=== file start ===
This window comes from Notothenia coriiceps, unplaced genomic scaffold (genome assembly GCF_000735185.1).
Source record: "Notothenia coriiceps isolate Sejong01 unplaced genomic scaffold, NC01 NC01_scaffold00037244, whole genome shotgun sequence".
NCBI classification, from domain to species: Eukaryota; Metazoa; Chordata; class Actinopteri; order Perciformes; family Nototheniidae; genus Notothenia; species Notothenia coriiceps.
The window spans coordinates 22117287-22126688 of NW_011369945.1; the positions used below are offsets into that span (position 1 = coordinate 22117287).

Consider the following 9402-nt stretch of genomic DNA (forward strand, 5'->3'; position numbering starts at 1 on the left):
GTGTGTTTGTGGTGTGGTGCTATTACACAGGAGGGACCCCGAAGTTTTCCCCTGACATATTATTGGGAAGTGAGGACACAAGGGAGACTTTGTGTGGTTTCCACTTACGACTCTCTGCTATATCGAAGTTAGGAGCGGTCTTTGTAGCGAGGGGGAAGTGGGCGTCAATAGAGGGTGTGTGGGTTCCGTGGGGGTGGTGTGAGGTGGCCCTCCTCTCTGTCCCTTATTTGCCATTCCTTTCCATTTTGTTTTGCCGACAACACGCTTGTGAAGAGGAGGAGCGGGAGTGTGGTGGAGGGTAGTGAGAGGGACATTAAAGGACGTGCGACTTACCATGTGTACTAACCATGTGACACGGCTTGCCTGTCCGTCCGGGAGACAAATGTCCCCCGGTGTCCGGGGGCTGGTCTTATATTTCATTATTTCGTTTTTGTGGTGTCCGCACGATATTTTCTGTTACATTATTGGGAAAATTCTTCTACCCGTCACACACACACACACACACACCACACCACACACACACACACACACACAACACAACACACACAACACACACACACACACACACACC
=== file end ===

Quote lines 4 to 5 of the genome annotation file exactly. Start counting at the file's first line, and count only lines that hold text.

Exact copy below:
The window spans coordinates 22117287-22126688 of NW_011369945.1; the positions used below are offsets into that span (position 1 = coordinate 22117287).

Consider the following 9402-nt stretch of genomic DNA (forward strand, 5'->3'; position numbering starts at 1 on the left):